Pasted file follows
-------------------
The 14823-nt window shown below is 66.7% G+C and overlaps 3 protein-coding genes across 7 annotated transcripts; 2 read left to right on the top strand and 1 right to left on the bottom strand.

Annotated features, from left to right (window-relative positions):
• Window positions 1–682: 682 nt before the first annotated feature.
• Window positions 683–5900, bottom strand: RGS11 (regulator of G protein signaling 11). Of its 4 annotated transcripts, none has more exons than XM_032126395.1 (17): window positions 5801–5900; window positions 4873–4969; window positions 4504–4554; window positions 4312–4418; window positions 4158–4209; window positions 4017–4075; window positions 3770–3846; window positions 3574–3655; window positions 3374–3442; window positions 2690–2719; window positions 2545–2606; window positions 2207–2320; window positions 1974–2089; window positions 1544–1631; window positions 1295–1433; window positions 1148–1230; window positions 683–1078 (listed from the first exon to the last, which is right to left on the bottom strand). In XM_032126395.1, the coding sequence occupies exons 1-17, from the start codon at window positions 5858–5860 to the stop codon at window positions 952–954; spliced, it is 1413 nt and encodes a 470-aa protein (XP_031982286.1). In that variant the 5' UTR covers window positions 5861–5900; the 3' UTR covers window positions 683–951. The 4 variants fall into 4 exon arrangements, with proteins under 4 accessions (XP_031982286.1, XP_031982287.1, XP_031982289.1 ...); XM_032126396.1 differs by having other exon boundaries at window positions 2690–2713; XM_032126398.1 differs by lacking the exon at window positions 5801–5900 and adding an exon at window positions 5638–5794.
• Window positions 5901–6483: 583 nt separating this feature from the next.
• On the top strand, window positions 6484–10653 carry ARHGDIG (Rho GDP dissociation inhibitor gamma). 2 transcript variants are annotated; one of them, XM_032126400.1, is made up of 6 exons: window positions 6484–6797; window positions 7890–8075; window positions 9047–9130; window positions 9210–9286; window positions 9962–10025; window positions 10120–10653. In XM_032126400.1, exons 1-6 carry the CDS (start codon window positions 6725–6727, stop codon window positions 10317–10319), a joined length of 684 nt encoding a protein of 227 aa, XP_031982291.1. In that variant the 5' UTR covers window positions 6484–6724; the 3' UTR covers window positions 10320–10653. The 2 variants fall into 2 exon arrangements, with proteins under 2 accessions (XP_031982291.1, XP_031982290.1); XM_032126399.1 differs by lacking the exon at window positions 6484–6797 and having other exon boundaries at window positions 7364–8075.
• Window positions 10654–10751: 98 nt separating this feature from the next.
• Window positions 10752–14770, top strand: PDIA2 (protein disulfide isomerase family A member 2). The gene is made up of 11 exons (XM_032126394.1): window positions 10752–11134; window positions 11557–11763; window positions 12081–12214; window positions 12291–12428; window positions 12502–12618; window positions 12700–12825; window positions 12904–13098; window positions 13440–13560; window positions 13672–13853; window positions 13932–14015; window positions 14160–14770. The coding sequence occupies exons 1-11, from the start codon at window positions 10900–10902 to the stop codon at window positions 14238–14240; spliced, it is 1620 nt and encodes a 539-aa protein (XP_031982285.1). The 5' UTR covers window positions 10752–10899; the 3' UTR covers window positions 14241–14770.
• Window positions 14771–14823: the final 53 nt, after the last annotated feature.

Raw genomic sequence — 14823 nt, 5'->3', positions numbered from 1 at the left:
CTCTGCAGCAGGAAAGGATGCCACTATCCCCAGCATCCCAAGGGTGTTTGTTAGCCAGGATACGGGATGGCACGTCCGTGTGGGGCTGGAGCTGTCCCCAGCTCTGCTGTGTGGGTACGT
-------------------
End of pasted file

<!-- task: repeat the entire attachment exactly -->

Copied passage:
The 14823-nt window shown below is 66.7% G+C and overlaps 3 protein-coding genes across 7 annotated transcripts; 2 read left to right on the top strand and 1 right to left on the bottom strand.

Annotated features, from left to right (window-relative positions):
• Window positions 1–682: 682 nt before the first annotated feature.
• Window positions 683–5900, bottom strand: RGS11 (regulator of G protein signaling 11). Of its 4 annotated transcripts, none has more exons than XM_032126395.1 (17): window positions 5801–5900; window positions 4873–4969; window positions 4504–4554; window positions 4312–4418; window positions 4158–4209; window positions 4017–4075; window positions 3770–3846; window positions 3574–3655; window positions 3374–3442; window positions 2690–2719; window positions 2545–2606; window positions 2207–2320; window positions 1974–2089; window positions 1544–1631; window positions 1295–1433; window positions 1148–1230; window positions 683–1078 (listed from the first exon to the last, which is right to left on the bottom strand). In XM_032126395.1, the coding sequence occupies exons 1-17, from the start codon at window positions 5858–5860 to the stop codon at window positions 952–954; spliced, it is 1413 nt and encodes a 470-aa protein (XP_031982286.1). In that variant the 5' UTR covers window positions 5861–5900; the 3' UTR covers window positions 683–951. The 4 variants fall into 4 exon arrangements, with proteins under 4 accessions (XP_031982286.1, XP_031982287.1, XP_031982289.1 ...); XM_032126396.1 differs by having other exon boundaries at window positions 2690–2713; XM_032126398.1 differs by lacking the exon at window positions 5801–5900 and adding an exon at window positions 5638–5794.
• Window positions 5901–6483: 583 nt separating this feature from the next.
• On the top strand, window positions 6484–10653 carry ARHGDIG (Rho GDP dissociation inhibitor gamma). 2 transcript variants are annotated; one of them, XM_032126400.1, is made up of 6 exons: window positions 6484–6797; window positions 7890–8075; window positions 9047–9130; window positions 9210–9286; window positions 9962–10025; window positions 10120–10653. In XM_032126400.1, exons 1-6 carry the CDS (start codon window positions 6725–6727, stop codon window positions 10317–10319), a joined length of 684 nt encoding a protein of 227 aa, XP_031982291.1. In that variant the 5' UTR covers window positions 6484–6724; the 3' UTR covers window positions 10320–10653. The 2 variants fall into 2 exon arrangements, with proteins under 2 accessions (XP_031982291.1, XP_031982290.1); XM_032126399.1 differs by lacking the exon at window positions 6484–6797 and having other exon boundaries at window positions 7364–8075.
• Window positions 10654–10751: 98 nt separating this feature from the next.
• Window positions 10752–14770, top strand: PDIA2 (protein disulfide isomerase family A member 2). The gene is made up of 11 exons (XM_032126394.1): window positions 10752–11134; window positions 11557–11763; window positions 12081–12214; window positions 12291–12428; window positions 12502–12618; window positions 12700–12825; window positions 12904–13098; window positions 13440–13560; window positions 13672–13853; window positions 13932–14015; window positions 14160–14770. The coding sequence occupies exons 1-11, from the start codon at window positions 10900–10902 to the stop codon at window positions 14238–14240; spliced, it is 1620 nt and encodes a 539-aa protein (XP_031982285.1). The 5' UTR covers window positions 10752–10899; the 3' UTR covers window positions 14241–14770.
• Window positions 14771–14823: the final 53 nt, after the last annotated feature.

Raw genomic sequence — 14823 nt, 5'->3', positions numbered from 1 at the left:
CTCTGCAGCAGGAAAGGATGCCACTATCCCCAGCATCCCAAGGGTGTTTGTTAGCCAGGATACGGGATGGCACGTCCGTGTGGGGCTGGAGCTGTCCCCAGCTCTGCTGTGTGGGTACGT